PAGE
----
Today, I decided to cover a grammar topic that I had to brush up on when I began this writing journey. The stories I write tend to be filled with conversation and there are rules to follow closely and rules you can break with impunity! That’s the interesting thing about writing dialogue; it’s the one time it’s permissible to use bad grammar!

“What?!?” you ask, outraged. “How can this be?”

Well, let me explain.

You are aware, I’m sure, that in casual conversation, many of the rules of grammar are regularly thrown out the window. For example, your characters might use regional terminology, slang and/or colloquialisms. If you’re in South Philadelphia, meeting your friends at the baseball park, one of them might say in greeting, “Yo! How you doin’?” Translation: “Hello, how are you doing?” But you’d never write it that way!  In Philadelphia you don’t “go to the beach” you “go down the shore,” and there are more. These examples demonstrate how it’s perfectly acceptable to let your characters use bad grammar within their conversations. However, while the dialogue itself may venture outside the rules, the way you write the speech demands the use of proper punctation, especially when it involves quotation marks.
Continue reading

Apostrophes and apostrophe misuse

Are you apostrophobic?

The apostrophe is your friend. I know some of  you find him confusing because I’ve seen some of you hesitate, adding an apostrophe here or there when you really don’t need one. Sometimes you’re not sure if you’ve put him in the right spot. Other times you forget about your friend the apostrophe and leave him out altogether. I hope I can provide you with some ways to remember where and when you need your friend, and what he can do for your writing.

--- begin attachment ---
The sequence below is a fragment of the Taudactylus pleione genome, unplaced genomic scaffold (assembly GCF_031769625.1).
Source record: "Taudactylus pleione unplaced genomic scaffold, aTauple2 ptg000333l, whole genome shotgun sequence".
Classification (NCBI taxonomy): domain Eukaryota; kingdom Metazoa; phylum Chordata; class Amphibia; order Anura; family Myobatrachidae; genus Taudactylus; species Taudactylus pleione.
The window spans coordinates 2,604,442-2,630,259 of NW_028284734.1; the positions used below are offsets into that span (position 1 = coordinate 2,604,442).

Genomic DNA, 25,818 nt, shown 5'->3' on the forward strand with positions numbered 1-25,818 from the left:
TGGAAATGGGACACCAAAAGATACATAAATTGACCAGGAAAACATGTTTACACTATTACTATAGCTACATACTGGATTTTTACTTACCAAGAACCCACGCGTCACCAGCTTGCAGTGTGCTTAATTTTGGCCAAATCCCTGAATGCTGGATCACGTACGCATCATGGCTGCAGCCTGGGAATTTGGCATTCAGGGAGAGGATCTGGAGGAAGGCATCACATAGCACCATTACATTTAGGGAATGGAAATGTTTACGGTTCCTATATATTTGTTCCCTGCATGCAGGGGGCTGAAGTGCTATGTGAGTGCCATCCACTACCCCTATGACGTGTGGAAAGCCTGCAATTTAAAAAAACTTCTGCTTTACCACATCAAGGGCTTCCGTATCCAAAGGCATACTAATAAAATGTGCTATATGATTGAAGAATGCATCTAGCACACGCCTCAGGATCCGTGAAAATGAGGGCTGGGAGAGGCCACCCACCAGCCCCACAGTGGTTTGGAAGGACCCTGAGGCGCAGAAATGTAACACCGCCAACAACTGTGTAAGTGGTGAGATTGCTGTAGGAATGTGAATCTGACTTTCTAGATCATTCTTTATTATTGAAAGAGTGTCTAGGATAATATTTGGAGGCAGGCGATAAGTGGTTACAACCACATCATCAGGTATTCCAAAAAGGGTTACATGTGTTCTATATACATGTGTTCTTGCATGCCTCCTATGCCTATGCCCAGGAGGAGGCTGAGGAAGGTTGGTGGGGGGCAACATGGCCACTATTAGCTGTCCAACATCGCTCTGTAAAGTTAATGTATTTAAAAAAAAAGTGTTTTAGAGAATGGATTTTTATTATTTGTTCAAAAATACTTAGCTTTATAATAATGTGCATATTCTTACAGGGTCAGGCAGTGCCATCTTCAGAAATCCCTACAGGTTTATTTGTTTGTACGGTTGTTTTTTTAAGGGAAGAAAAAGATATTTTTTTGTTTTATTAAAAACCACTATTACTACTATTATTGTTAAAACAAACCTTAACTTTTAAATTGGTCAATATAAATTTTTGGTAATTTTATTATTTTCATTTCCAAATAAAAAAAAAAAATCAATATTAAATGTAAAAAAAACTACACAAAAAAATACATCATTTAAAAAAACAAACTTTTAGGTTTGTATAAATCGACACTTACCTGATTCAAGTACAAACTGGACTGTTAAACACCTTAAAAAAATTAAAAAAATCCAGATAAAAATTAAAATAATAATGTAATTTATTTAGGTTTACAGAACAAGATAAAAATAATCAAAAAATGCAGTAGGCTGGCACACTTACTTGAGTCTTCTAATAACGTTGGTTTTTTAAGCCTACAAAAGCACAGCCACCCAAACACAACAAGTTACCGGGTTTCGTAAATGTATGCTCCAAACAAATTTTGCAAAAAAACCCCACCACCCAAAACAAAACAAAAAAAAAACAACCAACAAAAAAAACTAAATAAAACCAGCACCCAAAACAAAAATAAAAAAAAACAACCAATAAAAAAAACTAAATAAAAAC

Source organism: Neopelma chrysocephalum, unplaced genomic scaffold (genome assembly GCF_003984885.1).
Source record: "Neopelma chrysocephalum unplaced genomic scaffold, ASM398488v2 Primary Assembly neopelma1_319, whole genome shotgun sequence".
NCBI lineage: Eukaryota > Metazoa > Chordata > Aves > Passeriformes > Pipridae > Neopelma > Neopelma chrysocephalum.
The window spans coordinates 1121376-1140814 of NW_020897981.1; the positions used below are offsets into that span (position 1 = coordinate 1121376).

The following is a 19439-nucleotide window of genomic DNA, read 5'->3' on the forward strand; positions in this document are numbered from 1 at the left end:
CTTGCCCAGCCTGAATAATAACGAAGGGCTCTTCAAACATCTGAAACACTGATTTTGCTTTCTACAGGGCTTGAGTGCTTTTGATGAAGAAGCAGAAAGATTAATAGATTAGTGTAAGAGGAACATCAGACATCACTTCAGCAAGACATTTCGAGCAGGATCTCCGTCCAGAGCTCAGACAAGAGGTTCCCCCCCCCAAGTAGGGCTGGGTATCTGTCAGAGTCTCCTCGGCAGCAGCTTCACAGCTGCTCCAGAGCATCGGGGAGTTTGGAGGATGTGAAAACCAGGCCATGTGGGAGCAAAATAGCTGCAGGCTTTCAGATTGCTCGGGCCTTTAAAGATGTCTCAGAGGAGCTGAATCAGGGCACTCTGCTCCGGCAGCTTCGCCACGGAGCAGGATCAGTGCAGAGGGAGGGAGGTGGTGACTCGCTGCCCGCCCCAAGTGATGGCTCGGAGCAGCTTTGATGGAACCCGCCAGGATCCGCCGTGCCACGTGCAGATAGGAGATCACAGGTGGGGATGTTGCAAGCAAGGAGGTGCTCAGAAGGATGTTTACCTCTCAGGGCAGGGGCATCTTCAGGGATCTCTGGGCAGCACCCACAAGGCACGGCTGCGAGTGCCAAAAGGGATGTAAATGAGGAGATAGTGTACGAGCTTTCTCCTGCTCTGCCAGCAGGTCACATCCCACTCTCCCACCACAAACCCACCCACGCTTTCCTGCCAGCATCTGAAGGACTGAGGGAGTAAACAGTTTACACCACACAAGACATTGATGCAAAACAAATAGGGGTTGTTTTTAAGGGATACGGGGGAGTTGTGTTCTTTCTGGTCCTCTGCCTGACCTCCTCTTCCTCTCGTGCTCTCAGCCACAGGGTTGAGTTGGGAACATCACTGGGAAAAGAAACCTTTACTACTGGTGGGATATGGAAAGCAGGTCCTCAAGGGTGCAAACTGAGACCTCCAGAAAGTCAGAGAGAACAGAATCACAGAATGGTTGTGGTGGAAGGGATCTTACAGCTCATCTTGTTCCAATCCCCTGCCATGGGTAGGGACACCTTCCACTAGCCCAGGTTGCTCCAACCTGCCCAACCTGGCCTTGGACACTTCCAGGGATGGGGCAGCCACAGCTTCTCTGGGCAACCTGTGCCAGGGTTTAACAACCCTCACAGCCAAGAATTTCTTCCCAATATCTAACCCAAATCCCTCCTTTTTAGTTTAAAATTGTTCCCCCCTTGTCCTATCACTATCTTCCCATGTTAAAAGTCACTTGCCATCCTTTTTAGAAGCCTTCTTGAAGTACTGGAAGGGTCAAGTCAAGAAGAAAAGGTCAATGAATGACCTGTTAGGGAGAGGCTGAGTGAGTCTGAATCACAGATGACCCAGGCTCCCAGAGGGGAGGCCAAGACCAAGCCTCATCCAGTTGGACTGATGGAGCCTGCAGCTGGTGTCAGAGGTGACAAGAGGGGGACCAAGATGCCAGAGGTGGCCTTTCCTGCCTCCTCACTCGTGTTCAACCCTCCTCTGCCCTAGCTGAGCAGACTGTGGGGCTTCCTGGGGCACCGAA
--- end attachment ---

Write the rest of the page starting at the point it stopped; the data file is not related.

Running it all together

One of the most common uses of the apostrophe is to show that a letter or letters have been omitted.

Why do we omit letters? Consider the following sentences.

I am going to give her a doll for Christmas.

I’m going to give her a doll for Christmas.

Why do we say I’m instead of I am? Just try saying the first sentence aloud quickly several times. Did you find that I am became I’m? Sometimes when we speak, two words merge into one. It sounds rather awkward to say I am all the time, and it could single you out as a non-native speaker. Unless of course you are emphasising the word am.

You’re not a doctor are you?

Yes, I am a doctor. Continue reading

#grammar

Sometimes Fragmented, Always Searching For Independence

I used to read a popular ‘early readers’ series to my son when he was very young.  The stories were based in well-researched history, which I absolutely loved.

 

 

Passive or Active? Slippery or secure?

Are you passive or active?

Passive – Accepting or allowing what happens or what others do, without active response or resistance.

The Passive voice is all about having the subject having something done to it by the object.

Active – engaged in action, or doing. Energetic.

The Active voice is about the subject doing things to the object.

People who are passive by nature can become victims. Those who are active are more likely to become successful.

“He was completely overshadowed by her. He was overshadowed because he was passive.”

“She completely overshadowed him. She overshadowed him because she was active or more energetic, perhaps louder, than him.”

In the first sentence above, the subject is acted upon. The emphasis is on “He” and the fact that he was overshadowed.

In the second sentence, the subject “she” is more prominent. She completely overshadowed him because she was active.

When you want to shift focus from the subject to the object, use the passive voice. Let’s have a look at some more examples of active vs passive voice.

“The book was written by Ivor Penn.” – passive

“Ivor Penn wrote the book.” –  active

“The turkey is being cooked by Jane.” – passive

“Jane is cooking the turkey.” – active

When should you use the passive voice, and when the active?  It is a question of meaning and emphasis, and largely depends on the context.

If you are in doubt, it is better to use the active voice because it is more commonly used, it is clearer, and it is easier to follow.

Passive voice is often used to omit the active and responsible subject.

e.g. “Shots were fired” or “Heads will roll”.

The CEO made the employees redundant. – Active

The employees were made redundant. – Passive

The Slippery Slope of Spell Check